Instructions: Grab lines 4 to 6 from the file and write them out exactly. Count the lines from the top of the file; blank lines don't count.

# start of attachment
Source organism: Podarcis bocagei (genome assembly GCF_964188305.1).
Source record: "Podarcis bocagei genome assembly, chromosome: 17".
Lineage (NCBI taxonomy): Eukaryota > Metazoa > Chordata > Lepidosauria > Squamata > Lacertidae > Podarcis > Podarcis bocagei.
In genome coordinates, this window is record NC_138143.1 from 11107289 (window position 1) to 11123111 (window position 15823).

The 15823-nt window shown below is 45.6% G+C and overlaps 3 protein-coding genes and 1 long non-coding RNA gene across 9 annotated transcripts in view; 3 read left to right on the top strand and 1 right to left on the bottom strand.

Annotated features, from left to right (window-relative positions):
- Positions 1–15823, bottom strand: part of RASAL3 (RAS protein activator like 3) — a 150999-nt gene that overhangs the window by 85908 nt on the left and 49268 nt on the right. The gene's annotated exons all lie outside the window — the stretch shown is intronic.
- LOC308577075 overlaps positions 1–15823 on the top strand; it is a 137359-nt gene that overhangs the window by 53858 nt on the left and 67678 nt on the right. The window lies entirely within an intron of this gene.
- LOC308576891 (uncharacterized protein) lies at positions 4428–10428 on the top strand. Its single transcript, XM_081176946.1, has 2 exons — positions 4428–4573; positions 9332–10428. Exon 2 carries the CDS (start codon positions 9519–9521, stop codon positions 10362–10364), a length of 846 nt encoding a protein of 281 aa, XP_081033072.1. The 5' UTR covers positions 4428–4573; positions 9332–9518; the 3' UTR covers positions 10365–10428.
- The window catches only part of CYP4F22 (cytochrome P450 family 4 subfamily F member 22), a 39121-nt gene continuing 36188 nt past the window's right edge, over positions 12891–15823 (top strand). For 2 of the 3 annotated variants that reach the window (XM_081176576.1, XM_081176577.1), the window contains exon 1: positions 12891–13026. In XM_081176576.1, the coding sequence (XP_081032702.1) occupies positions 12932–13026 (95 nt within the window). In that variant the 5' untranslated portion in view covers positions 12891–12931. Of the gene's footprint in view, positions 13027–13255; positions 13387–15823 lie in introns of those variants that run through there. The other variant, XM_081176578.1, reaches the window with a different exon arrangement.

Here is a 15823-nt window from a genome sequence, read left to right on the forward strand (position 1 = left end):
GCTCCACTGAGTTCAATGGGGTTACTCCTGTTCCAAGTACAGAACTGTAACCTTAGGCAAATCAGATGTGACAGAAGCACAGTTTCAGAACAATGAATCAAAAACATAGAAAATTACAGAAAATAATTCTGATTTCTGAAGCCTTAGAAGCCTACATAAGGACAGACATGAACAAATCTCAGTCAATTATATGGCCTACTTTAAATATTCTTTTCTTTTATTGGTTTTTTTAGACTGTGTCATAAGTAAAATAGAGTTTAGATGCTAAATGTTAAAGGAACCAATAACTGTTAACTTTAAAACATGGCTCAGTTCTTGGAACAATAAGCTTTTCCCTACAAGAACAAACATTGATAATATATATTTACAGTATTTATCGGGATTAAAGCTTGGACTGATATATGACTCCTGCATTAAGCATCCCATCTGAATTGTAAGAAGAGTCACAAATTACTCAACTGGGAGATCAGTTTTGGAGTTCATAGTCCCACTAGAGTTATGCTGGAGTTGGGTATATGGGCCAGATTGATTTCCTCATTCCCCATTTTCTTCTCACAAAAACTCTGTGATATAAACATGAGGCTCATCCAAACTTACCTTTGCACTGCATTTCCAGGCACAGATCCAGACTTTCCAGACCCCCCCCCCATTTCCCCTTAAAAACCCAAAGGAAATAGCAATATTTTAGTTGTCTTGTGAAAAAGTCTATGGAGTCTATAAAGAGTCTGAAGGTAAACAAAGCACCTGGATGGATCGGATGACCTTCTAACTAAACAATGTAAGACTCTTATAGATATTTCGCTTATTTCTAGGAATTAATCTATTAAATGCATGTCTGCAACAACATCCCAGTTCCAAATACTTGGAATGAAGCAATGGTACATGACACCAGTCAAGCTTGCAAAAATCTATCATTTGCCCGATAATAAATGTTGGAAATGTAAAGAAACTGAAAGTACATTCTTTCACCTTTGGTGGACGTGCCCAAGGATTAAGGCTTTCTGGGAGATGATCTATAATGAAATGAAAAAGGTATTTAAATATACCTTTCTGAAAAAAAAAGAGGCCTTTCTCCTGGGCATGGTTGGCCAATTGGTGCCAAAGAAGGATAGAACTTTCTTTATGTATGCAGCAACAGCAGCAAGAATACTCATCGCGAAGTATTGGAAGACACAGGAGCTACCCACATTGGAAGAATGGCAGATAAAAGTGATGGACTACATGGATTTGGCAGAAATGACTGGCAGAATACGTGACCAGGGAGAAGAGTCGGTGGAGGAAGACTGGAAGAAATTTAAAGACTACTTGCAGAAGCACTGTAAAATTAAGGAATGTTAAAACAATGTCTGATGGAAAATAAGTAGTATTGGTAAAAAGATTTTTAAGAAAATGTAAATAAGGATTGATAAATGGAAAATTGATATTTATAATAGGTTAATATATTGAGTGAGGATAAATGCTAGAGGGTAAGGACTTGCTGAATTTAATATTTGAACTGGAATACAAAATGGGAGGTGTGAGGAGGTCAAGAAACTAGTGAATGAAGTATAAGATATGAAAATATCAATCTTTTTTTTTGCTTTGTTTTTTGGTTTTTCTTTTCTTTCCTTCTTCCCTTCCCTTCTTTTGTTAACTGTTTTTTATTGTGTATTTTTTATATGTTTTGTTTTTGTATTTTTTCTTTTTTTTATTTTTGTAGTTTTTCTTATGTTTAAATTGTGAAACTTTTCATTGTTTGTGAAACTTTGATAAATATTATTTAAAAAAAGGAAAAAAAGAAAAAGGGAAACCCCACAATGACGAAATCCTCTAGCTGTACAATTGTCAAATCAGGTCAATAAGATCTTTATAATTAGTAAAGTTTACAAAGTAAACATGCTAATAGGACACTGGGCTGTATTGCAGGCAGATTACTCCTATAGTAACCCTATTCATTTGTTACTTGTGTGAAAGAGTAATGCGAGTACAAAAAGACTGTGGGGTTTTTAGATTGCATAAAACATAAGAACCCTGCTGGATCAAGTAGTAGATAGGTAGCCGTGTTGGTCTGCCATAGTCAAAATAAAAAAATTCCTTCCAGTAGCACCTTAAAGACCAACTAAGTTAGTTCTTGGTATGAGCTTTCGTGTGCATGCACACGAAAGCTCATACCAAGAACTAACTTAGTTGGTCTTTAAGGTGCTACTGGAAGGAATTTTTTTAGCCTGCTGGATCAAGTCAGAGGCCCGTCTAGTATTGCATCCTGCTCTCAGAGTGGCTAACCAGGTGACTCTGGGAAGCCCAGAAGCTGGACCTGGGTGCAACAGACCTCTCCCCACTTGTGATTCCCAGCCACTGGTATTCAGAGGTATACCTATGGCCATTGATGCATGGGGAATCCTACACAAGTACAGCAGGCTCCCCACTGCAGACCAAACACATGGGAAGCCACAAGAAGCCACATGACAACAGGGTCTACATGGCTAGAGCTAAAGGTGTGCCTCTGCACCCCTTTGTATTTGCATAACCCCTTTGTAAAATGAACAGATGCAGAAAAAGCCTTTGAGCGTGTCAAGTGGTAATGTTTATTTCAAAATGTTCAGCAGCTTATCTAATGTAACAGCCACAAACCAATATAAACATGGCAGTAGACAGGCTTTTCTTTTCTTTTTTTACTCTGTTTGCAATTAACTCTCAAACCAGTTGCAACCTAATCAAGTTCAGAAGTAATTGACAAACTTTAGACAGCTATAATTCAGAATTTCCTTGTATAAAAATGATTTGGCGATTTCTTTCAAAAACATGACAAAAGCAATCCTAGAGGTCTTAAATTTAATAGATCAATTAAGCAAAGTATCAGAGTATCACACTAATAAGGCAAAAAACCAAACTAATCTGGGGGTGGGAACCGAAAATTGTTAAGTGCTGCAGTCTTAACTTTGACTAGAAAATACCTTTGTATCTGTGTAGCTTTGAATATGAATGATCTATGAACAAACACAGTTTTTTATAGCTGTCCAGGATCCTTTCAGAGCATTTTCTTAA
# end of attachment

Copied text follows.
In genome coordinates, this window is record NC_138143.1 from 11107289 (window position 1) to 11123111 (window position 15823).

The 15823-nt window shown below is 45.6% G+C and overlaps 3 protein-coding genes and 1 long non-coding RNA gene across 9 annotated transcripts in view; 3 read left to right on the top strand and 1 right to left on the bottom strand.

Annotated features, from left to right (window-relative positions):